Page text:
‘Coral Reef colonized with live coral’ was the most abundant habitat type on the insular shelf, comprising 34.3% (223.6 km2) of the area. It was dominant throughout the Virgin Passage, Hind Bank, along the upper shelf of French Cap Bank, and along ridge features south of St. Thomas. ‘Bare sand’ was often found around the edges of these coral reef structures, particularly on the eastern portion of the insular shelf. Linear patches of bare sand were also common in the middle of the insular shelf between Hind Bank and Frenchcap Bank. Interestingly, these patches were fairly regularly spaced, and commonly oriented in the north-south direction, suggesting they were formed by consistent bottom currents in the area. ‘Rhodoliths with macroalgae’ was the second most abundant habitat, comprising 30.2% (196.8 km2) of the insular shelf. This habitat was more common in deeper depths (greater than approximately 45 m), especially near Frenchcap Bank, Tampo Bank, and west of El Seco. ‘Rhodoliths with macrolagae’ often transitioned into ‘Rhodoliths with macroalgae and bare sand’ at this depth threshold. This transition was particular sharp south of Frenchcap Cay and the Midshelf Reef. Lastly, ‘Pavement colonized with Live Coral’ was the least abundant habitat type, comprising 4.8% (31.3 km2) of the area. It occurred primarily in the southeast region on the insular shelf. As these complex spatial patterns suggest, seafloor habitats vary widely across the insular shelf south of St. Thomas and St. John.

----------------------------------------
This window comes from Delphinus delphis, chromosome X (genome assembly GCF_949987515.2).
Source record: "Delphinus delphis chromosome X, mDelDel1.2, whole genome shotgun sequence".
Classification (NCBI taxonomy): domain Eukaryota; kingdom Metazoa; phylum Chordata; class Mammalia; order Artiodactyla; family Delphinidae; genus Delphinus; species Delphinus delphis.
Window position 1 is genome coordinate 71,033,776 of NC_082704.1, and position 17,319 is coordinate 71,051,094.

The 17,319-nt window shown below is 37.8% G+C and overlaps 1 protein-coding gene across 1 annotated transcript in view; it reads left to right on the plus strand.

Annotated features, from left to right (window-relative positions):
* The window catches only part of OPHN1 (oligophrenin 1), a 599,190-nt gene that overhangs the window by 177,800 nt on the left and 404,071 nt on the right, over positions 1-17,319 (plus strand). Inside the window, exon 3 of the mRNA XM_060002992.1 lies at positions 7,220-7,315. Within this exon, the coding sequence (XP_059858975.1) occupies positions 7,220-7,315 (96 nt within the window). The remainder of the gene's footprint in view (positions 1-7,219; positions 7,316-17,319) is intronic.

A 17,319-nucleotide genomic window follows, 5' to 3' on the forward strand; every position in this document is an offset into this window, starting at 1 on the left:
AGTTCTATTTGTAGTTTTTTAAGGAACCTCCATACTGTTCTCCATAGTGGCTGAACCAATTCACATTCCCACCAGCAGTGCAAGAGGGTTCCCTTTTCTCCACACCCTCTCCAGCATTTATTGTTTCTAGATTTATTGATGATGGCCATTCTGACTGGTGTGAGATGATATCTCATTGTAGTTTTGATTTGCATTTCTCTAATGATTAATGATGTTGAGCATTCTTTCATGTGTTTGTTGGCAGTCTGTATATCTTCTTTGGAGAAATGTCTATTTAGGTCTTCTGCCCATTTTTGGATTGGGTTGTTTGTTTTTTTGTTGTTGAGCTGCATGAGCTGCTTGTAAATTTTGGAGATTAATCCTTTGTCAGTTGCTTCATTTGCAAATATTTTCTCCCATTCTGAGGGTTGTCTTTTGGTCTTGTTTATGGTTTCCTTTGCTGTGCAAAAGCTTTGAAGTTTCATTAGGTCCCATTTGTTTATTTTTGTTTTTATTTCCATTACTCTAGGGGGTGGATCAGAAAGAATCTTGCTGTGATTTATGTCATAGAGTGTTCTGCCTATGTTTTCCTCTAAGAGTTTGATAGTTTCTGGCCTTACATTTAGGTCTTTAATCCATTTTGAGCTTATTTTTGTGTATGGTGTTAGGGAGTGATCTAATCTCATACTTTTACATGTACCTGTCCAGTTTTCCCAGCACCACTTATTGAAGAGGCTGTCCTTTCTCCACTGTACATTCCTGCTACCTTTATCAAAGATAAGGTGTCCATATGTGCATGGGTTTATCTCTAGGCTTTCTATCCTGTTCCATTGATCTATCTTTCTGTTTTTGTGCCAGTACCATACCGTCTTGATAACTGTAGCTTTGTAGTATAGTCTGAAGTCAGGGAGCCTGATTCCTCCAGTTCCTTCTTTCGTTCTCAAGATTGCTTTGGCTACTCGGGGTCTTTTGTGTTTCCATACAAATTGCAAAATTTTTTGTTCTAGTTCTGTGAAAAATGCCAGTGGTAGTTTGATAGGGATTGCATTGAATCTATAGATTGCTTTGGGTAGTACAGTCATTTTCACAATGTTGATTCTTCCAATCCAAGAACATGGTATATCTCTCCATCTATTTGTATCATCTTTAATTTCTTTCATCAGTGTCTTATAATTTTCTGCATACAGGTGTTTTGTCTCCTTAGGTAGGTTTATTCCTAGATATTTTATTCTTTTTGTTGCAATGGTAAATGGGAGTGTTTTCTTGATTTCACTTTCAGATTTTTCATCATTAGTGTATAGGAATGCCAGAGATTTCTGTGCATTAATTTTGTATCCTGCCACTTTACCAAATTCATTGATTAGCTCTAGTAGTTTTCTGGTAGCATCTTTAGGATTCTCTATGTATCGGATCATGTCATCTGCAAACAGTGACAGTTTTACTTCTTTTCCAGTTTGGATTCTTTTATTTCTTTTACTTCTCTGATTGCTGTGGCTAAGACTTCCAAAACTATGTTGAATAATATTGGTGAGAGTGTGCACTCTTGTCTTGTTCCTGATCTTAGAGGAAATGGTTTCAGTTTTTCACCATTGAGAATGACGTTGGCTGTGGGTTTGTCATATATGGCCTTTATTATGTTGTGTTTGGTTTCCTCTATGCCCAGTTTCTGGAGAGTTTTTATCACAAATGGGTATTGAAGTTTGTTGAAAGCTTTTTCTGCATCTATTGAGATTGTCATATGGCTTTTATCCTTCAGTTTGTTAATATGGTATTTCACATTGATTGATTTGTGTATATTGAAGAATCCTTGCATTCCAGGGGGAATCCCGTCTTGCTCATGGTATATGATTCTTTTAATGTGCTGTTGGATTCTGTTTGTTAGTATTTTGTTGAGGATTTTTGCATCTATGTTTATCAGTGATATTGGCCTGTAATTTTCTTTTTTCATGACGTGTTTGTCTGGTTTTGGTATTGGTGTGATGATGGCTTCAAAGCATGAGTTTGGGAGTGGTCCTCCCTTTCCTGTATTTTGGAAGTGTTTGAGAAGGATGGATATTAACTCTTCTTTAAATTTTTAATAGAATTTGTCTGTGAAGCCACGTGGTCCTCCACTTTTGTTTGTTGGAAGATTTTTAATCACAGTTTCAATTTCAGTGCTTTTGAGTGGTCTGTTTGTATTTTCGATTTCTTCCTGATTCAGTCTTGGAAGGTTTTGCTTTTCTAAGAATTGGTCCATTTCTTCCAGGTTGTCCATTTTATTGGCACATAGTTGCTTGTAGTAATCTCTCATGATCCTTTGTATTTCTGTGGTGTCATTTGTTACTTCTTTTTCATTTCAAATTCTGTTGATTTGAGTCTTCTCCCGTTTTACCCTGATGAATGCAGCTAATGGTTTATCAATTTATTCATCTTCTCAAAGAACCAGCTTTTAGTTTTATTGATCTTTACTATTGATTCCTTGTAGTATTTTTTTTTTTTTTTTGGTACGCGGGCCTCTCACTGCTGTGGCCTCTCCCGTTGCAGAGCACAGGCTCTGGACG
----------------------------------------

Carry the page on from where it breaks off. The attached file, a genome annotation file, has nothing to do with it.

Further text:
The products described here capture these complex patterns and translate them into maps that can be used to plan for potential activities both onshore nearby islands and offshore on the insular shelf. They can also be integrated with other spatially coincident datasets collected by NCCOS and regional partners, including underwater videos collected using remotely operated vehicles and acoustic information describing the size, abundance and distribution of fish. The best way to access and use these products is through geographic information systems (GIS) software that allows users to zoom in and create custom maps. These GIS-ready layers are archived at NOAA’s National Centers for Environmental Information (NCEI) and are freely available for viewing and download from the following project page: https://coastalscience.noaa.gov/project/habitat-map-insular-shelf-south-of-st-thomas-st-john/. For users that do not have GIS software or expertise, these map products are accessible as print-ready maps at the end of this report, and through an online map viewer linked to the above project page.